So for most people it comes down to picking something that passes their “looks like a tent” radar. And then they start down and consider options in that realm. The Dirigo is a standout choice in that realm. Being much stronger and weighing 1/2 of most double walled tents. So HMG offering to appeal to a more “traditional” backpacker looking to save a ton of weight.

      Personally, I think the condensation issue has been way over-hyped — hit some sort of viral up spiral – I have been using mids and tarptents for years (with down bags and jackets) and condensation has rarely been a serious issue. And nothing that a 1 oz pack towel can’t clean up off the floor in about 90 seconds. Just my two cents. Wishing you a great year of trekking. Warmest, -alan

      Reply
  3. Peterson Tooke
    Peterson Tooke says:

    Hi –
    Thank you for the write up, much appreciated.
    I cannot really see the detail properly but it appears that the bathtub inner is directly attached to the tent fly panels at each end… Correct? And if so, then condensation might drip down and accumulate directly into the inner… did you experience any of this?

    cheers – Peter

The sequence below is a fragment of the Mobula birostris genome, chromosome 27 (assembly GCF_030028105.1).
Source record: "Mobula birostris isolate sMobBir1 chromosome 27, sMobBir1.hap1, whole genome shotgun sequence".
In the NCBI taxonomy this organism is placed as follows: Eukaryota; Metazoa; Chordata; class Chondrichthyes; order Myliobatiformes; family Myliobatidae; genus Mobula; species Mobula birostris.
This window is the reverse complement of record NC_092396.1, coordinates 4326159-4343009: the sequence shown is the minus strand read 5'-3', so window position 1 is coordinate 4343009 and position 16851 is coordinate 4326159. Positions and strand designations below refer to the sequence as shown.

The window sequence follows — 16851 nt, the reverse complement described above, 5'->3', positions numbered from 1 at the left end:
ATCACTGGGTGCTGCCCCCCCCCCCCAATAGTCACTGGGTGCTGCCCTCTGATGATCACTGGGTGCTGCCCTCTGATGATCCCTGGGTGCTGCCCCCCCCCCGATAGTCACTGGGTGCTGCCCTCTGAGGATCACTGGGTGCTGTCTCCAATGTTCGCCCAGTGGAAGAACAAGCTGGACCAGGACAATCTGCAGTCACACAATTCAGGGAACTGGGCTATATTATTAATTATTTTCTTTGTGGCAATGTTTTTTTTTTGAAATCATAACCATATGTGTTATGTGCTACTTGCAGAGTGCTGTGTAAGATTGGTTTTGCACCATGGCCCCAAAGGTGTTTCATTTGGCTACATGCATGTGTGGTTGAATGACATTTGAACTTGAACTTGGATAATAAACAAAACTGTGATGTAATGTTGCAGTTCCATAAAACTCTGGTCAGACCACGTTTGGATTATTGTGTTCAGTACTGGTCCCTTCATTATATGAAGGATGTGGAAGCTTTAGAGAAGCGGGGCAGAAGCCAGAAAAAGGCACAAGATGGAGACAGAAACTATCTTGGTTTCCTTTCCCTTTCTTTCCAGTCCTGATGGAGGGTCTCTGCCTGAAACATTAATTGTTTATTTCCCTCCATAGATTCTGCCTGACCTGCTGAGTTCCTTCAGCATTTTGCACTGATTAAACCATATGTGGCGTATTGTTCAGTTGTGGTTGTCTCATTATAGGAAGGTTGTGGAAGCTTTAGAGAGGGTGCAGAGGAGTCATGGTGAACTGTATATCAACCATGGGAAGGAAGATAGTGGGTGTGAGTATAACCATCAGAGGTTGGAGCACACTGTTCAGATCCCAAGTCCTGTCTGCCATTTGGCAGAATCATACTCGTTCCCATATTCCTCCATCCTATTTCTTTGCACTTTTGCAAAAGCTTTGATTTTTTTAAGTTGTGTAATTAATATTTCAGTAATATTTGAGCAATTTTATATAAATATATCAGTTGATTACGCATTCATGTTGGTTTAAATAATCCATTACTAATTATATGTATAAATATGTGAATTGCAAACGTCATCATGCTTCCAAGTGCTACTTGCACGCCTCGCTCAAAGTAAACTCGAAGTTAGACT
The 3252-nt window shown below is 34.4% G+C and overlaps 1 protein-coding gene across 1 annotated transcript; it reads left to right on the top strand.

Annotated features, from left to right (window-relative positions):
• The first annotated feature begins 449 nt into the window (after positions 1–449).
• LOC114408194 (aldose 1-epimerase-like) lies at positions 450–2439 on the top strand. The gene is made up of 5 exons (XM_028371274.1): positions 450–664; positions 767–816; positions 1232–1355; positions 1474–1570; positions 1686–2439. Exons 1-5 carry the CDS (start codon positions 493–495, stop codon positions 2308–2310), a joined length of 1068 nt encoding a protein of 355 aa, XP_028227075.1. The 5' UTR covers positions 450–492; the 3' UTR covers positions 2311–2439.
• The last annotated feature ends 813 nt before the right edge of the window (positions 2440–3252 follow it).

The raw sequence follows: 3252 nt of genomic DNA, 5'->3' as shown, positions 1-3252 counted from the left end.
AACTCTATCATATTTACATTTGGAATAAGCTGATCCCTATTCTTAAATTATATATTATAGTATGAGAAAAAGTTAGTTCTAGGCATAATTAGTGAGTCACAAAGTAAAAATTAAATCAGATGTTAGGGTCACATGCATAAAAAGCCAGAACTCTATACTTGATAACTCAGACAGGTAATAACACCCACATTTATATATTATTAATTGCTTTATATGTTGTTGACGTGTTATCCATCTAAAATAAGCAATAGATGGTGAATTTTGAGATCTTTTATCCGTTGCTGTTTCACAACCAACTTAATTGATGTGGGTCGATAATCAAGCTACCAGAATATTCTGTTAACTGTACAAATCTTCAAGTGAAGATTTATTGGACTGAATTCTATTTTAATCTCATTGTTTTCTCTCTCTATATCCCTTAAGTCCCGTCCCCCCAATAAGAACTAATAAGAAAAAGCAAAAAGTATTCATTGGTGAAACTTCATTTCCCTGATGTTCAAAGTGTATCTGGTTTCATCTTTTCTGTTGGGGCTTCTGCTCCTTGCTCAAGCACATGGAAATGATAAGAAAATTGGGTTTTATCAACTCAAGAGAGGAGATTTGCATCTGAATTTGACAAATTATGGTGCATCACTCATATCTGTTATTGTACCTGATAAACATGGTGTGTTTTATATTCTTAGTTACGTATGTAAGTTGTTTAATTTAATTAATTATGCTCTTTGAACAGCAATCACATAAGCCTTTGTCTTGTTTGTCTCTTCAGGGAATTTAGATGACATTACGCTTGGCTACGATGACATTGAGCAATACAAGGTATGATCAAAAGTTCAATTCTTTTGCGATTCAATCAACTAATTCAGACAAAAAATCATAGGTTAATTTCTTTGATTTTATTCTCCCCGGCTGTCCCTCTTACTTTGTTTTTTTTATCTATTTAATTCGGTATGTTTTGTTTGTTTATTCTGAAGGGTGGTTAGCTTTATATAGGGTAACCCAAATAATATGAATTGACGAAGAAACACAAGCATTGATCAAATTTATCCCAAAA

Reply
    • Alan Dixon
      Alan Dixon says:

      Good Q Peterson. So a number of people have posted about condensation in the HMG Dirigo 2 Tent. So here’s a more detailed account.

      First, we had hugely condensing night. We were in a humid riverbed and the temp was in the 70’s during the day and plummeted at dusk and went down to freezing by early morning. A such, the humidity and condensation was extremely high. We could see our breath before dark, and when taking astro photos at around 9:00 the ground and rocks were already wet with sweating. So a great test environment to see how the Dirigo did with condensation.

      The Dirigo 2 is well vented with the huge mesh panels on either side. And I pitched it with the vestibules off the ground a bit to increase air circulation and venting. When I woke in the morning, there was just a light layer of condensation on the walls of the tent – not visually perceptible you had to touch the walls to feel it. Nothing dripped on me overnight and nothing had run down the walls. Take home, is that condensation was well controlled by ventilation.